This functionless, decorative, least comfortable of mens attire is of military origin.
The first recorded neckwear appeared in the first century B.C. In the heat of day, Roman soliders wore focale- scarves soaked in water and wrapped around the neck to cool down the body. This completely utilitarian garment, however, never caught on sufficiently- in either a practical or a decorative sense- to become a standard article of menswear.
The origin of the modern necktie is traceable to another military custom.
In 1668, a regiment of Croatian mercenaries in the service of Austria appeared in France wearing linen and muslin scarves about their necks. Whether the scarves were once functional, as were focale, or merely a decorative accent to an otherwise bland military uniform, has never been established. History does record that fashion conscious French men and women were greatly taken with the idea. They began to appear in public wearing neckwear of linen and lace, knotted in the center, with long flowing ends. The French called the ties cravats, their name for the “Croats” who inspired the sartorial flair.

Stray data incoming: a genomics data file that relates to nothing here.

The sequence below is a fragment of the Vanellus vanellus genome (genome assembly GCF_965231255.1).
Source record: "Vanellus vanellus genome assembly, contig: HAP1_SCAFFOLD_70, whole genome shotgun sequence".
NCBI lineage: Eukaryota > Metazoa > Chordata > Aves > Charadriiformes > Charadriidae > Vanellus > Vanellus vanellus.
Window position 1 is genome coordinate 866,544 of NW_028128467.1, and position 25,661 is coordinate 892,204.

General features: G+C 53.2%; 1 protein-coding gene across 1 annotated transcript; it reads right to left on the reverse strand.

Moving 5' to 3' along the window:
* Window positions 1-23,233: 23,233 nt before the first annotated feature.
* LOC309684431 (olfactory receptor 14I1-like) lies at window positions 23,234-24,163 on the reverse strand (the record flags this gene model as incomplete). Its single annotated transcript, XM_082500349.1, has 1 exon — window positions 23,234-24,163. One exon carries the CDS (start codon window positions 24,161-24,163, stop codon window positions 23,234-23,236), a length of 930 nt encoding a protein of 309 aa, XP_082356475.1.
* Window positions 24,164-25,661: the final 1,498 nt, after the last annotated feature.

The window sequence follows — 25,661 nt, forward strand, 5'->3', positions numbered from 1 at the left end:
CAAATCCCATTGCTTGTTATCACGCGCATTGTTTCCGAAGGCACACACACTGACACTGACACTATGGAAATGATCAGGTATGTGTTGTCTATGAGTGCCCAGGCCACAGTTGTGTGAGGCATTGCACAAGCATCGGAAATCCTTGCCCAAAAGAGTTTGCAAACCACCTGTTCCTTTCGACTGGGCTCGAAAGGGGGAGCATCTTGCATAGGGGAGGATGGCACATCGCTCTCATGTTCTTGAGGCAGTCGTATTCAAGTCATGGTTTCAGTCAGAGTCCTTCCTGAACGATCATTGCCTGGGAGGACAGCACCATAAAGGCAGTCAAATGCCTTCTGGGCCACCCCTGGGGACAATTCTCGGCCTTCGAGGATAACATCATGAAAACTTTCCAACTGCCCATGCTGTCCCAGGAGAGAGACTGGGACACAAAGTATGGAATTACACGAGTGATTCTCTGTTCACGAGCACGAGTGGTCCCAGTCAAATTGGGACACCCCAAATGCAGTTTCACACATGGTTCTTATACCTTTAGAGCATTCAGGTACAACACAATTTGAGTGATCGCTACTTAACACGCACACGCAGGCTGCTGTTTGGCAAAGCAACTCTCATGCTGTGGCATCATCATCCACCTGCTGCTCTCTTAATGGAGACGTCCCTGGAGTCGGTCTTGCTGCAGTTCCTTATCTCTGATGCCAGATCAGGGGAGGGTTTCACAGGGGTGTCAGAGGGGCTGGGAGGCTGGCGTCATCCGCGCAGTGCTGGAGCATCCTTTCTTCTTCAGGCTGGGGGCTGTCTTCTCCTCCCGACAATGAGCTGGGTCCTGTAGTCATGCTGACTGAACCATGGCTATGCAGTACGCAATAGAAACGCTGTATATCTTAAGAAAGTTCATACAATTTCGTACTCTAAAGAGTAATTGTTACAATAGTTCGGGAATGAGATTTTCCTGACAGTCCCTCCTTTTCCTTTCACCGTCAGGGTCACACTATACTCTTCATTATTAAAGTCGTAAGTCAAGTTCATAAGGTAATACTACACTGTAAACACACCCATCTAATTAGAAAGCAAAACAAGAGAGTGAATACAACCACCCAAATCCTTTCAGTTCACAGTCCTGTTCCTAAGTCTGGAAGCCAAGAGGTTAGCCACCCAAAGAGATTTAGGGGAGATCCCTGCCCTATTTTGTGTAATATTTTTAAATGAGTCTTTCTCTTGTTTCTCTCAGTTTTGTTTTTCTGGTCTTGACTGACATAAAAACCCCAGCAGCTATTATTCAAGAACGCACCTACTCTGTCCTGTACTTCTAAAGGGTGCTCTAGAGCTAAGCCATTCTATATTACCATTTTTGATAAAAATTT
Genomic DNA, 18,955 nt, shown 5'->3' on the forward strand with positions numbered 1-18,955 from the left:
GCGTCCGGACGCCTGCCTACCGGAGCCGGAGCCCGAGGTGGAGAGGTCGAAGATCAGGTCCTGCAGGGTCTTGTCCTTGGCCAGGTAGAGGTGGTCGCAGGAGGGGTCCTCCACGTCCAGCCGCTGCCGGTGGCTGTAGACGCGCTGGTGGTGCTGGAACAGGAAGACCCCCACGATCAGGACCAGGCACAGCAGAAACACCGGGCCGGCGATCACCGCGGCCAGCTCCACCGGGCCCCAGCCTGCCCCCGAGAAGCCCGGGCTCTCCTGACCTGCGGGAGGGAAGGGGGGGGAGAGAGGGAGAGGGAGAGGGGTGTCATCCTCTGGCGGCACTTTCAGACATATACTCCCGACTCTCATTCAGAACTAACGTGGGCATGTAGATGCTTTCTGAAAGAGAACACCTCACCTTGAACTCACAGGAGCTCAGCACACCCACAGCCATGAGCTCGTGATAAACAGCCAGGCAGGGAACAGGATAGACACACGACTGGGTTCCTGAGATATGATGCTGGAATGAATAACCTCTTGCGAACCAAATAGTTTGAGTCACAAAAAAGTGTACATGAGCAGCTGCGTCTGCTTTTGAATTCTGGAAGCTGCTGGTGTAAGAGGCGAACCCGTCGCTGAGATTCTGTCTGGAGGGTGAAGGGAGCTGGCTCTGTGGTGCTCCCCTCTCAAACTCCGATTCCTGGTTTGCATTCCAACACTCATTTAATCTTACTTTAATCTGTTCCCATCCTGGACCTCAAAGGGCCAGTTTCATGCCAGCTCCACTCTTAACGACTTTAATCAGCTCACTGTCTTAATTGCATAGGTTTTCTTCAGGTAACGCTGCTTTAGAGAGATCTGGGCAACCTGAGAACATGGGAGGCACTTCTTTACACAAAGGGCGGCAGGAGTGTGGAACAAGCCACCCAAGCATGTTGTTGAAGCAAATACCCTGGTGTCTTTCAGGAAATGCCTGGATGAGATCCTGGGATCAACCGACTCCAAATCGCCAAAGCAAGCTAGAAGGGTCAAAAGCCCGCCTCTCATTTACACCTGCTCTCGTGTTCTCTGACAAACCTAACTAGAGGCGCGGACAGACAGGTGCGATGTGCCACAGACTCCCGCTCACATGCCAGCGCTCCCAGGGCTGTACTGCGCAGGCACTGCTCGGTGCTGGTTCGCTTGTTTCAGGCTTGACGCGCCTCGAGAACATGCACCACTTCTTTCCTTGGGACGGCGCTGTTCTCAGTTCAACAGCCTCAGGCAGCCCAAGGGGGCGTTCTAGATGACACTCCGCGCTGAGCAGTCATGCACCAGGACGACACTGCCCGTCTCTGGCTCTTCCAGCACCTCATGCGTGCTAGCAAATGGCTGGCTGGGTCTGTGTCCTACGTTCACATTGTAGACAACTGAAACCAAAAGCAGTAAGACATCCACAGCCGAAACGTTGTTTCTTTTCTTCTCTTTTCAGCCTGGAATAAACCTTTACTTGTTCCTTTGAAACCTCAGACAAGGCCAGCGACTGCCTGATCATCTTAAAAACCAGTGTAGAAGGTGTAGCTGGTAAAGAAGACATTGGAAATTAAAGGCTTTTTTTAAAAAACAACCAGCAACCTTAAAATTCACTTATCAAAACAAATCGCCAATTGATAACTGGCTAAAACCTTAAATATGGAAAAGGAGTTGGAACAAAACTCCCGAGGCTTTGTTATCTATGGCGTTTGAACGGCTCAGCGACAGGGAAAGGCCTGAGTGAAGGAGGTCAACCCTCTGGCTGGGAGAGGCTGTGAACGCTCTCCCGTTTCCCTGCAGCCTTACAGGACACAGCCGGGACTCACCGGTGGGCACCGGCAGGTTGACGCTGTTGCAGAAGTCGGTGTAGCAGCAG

from: Extraordinary Origins of Everyday Things by: Charles Panati